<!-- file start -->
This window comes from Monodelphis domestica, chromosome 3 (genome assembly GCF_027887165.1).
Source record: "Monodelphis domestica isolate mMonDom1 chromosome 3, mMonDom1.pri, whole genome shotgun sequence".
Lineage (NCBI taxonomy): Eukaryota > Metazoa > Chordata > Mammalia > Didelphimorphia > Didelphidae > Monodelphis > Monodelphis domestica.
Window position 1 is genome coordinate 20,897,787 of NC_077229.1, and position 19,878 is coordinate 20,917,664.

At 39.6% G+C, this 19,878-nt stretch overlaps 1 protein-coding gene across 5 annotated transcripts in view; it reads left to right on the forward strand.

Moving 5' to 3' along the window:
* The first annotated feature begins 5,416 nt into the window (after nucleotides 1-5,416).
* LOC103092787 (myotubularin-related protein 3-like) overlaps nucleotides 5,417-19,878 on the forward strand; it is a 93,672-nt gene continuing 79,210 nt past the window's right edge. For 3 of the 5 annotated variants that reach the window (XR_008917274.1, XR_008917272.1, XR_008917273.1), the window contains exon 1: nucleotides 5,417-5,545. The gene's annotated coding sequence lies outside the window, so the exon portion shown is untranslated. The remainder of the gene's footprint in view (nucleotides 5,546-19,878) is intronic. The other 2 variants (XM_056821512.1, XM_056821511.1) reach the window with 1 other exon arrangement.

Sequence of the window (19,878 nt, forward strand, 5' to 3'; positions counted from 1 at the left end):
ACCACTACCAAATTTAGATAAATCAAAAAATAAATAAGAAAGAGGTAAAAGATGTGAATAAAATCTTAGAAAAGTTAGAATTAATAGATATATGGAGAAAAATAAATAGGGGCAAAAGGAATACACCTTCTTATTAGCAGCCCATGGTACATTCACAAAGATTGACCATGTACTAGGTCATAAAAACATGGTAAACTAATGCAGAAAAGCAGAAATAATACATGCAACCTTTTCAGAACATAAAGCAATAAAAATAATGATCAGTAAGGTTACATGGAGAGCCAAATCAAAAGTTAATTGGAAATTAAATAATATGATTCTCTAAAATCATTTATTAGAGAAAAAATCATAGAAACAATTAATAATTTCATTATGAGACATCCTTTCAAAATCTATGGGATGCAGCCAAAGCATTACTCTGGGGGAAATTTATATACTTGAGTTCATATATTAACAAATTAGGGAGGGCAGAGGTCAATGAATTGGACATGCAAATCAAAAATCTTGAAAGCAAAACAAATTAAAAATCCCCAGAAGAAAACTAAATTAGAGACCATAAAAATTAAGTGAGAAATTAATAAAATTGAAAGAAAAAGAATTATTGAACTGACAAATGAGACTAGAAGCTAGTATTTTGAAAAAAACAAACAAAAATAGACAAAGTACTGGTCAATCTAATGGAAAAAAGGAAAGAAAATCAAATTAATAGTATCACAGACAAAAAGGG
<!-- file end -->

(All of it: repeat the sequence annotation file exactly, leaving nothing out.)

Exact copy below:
This window comes from Monodelphis domestica, chromosome 3 (genome assembly GCF_027887165.1).
Source record: "Monodelphis domestica isolate mMonDom1 chromosome 3, mMonDom1.pri, whole genome shotgun sequence".
Lineage (NCBI taxonomy): Eukaryota > Metazoa > Chordata > Mammalia > Didelphimorphia > Didelphidae > Monodelphis > Monodelphis domestica.
Window position 1 is genome coordinate 20,897,787 of NC_077229.1, and position 19,878 is coordinate 20,917,664.

At 39.6% G+C, this 19,878-nt stretch overlaps 1 protein-coding gene across 5 annotated transcripts in view; it reads left to right on the forward strand.

Moving 5' to 3' along the window:
* The first annotated feature begins 5,416 nt into the window (after nucleotides 1-5,416).
* LOC103092787 (myotubularin-related protein 3-like) overlaps nucleotides 5,417-19,878 on the forward strand; it is a 93,672-nt gene continuing 79,210 nt past the window's right edge. For 3 of the 5 annotated variants that reach the window (XR_008917274.1, XR_008917272.1, XR_008917273.1), the window contains exon 1: nucleotides 5,417-5,545. The gene's annotated coding sequence lies outside the window, so the exon portion shown is untranslated. The remainder of the gene's footprint in view (nucleotides 5,546-19,878) is intronic. The other 2 variants (XM_056821512.1, XM_056821511.1) reach the window with 1 other exon arrangement.

Sequence of the window (19,878 nt, forward strand, 5' to 3'; positions counted from 1 at the left end):
ACCACTACCAAATTTAGATAAATCAAAAAATAAATAAGAAAGAGGTAAAAGATGTGAATAAAATCTTAGAAAAGTTAGAATTAATAGATATATGGAGAAAAATAAATAGGGGCAAAAGGAATACACCTTCTTATTAGCAGCCCATGGTACATTCACAAAGATTGACCATGTACTAGGTCATAAAAACATGGTAAACTAATGCAGAAAAGCAGAAATAATACATGCAACCTTTTCAGAACATAAAGCAATAAAAATAATGATCAGTAAGGTTACATGGAGAGCCAAATCAAAAGTTAATTGGAAATTAAATAATATGATTCTCTAAAATCATTTATTAGAGAAAAAATCATAGAAACAATTAATAATTTCATTATGAGACATCCTTTCAAAATCTATGGGATGCAGCCAAAGCATTACTCTGGGGGAAATTTATATACTTGAGTTCATATATTAACAAATTAGGGAGGGCAGAGGTCAATGAATTGGACATGCAAATCAAAAATCTTGAAAGCAAAACAAATTAAAAATCCCCAGAAGAAAACTAAATTAGAGACCATAAAAATTAAGTGAGAAATTAATAAAATTGAAAGAAAAAGAATTATTGAACTGACAAATGAGACTAGAAGCTAGTATTTTGAAAAAAACAAACAAAAATAGACAAAGTACTGGTCAATCTAATGGAAAAAAGGAAAGAAAATCAAATTAATAGTATCACAGACAAAAAGGG